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Authors: Nancy Fraser

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Chapter 7 defends this approach against the objections of Judith Butler. In her 1997 essay “Merely Cultural,” Butler sought to defend “the cultural Left” against criticisms by me and by unnamed persons she called “neoconservative Marxists.”
3
Insisting that heteronormativity is just as fundamental to capitalism as class exploitation, she rejected theorizations that treat sexuality as superstructural. From there, Butler might have gone on to endorse a model that construes “distribution” and “recognition” as two co-fundamental dimensions of capitalist society, corresponding respectively to class and status, and that analyzes heterosexism as a deep-seated form of misrecognition or status subordination. Instead, however, she rejected the very distinction between cultural and economic injustices as a tactic aimed at trivializing heterosexism. Claiming to deconstruct my distinction between maldistribution and misrecognition, she went on to argue that heterosexism is so essential to capitalism that LGBT struggles threaten the latter's existence.

“Heterosexism, Misrecognition, and Capitalism” (1997) rebuts Butler's arguments. Defending my quasi-Weberian dualism of status and class, I maintain that heterosexism can be every bit as serious and material as other harms and yet still be an injustice of misrecognition, grounded in the status order of society as opposed to the political economy. Tracing the economic/cultural differentiation to the rise of capitalism, I contend that, far from deconstructing that distinction, feminist theorists should rather historicize it. Mapping recent shifts in the institutionalization of economy and culture, I conclude that late-capitalist forms of sexual regulation are only indirectly tied to mechanisms for the accumulation of surplus value. Hence, struggles against heterosexist misrecognition do not automatically threaten capitalism, but must be linked to other (anti-capitalist) struggles. The resulting approach discloses gaps in the current order that open space for emancipatory practice. Unlike Butler's framework, mine makes visible the non-isomorphisms of status and class, the multiple contradictory interpellations of social subjects, and the many complex moral imperatives that motivate struggles for social justice in the present era.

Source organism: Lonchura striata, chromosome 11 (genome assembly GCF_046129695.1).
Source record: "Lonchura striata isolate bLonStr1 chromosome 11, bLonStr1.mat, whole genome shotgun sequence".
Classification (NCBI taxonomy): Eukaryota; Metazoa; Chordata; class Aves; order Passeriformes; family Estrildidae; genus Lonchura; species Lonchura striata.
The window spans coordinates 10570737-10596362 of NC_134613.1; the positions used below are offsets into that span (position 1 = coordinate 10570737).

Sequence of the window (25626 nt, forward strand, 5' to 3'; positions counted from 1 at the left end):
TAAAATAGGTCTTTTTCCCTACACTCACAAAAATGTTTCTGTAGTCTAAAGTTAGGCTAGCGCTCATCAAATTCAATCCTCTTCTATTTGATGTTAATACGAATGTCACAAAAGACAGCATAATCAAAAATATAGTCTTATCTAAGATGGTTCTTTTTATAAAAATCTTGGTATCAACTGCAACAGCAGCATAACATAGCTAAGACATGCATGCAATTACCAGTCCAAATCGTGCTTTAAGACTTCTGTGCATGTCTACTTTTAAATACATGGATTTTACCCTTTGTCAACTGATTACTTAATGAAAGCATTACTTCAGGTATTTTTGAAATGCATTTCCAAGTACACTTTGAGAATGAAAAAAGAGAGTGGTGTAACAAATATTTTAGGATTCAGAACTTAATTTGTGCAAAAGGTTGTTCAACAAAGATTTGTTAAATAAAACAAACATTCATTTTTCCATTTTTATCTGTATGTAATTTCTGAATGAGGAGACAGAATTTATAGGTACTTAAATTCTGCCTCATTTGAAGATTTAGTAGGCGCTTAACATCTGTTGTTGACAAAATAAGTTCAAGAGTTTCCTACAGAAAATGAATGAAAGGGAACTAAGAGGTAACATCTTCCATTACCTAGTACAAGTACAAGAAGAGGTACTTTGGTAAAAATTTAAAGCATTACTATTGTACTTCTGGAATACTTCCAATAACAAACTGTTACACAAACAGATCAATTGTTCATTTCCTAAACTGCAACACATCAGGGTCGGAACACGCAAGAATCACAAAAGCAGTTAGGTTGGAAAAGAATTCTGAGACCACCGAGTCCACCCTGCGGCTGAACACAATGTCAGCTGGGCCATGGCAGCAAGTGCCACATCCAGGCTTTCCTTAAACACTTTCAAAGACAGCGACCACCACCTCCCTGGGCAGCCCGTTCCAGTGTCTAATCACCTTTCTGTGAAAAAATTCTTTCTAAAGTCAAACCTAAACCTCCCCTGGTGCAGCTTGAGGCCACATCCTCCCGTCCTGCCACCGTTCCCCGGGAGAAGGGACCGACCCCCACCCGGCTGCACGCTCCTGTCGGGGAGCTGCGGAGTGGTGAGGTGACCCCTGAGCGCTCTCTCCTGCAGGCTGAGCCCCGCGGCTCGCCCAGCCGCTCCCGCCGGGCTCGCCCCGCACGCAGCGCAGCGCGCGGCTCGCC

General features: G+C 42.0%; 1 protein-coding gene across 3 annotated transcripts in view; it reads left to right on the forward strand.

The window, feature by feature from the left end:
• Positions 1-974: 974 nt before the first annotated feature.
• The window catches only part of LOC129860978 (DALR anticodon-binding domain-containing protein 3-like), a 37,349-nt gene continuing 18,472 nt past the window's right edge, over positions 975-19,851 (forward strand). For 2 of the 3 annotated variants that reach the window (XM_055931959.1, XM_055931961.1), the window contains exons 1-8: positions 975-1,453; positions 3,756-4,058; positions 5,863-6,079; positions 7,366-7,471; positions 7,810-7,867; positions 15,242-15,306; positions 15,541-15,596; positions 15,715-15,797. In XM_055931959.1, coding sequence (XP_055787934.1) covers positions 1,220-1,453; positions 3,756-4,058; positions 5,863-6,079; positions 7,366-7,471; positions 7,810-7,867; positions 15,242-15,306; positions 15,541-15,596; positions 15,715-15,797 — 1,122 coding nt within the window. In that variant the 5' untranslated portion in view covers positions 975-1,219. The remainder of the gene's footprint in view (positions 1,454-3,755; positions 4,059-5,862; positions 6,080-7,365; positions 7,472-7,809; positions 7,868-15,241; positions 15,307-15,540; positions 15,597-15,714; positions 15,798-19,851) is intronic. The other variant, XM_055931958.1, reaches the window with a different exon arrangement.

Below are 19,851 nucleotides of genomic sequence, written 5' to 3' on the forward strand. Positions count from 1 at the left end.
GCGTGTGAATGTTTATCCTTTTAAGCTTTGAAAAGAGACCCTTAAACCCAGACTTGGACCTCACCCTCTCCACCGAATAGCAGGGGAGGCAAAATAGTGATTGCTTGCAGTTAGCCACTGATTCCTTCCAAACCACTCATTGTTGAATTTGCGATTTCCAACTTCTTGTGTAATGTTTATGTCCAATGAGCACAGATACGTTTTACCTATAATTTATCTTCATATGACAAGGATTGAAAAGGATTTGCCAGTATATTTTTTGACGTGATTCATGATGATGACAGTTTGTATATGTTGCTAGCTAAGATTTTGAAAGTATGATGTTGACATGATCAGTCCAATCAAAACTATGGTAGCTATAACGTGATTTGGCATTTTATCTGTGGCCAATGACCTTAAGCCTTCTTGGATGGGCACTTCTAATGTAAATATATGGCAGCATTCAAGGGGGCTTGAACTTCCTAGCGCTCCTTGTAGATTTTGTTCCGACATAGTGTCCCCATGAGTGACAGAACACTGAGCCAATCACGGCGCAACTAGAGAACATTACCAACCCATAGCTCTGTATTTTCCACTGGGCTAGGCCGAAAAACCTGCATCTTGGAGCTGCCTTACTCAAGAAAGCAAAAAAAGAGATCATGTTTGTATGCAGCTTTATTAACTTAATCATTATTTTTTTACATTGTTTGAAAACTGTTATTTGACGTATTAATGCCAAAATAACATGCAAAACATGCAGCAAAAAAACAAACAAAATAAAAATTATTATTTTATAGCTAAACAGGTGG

In general, then, Part II assesses the state of the feminist imagination in a time of rising neoliberalism. Analyzing the shift from early second-wave feminism, which sought to engender the socialist imaginary, to identity politics, which jettisoned the latter in favor of a politics centered on recognition, these essays provide a sober accounting of the losses and gains. Leery of identity politics in a period of neoliberal hegemony, they aim to revive the project of egalitarian gender redistribution in combination with a de-reified politics of recognition. The goal throughout is to develop new conceptual and practical strategies for combating gender injustices of economy and culture simultaneously. Only a perspective that encompasses both of those dimensions of gender in-justice can adequately inform feminist theorizing in capitalist society.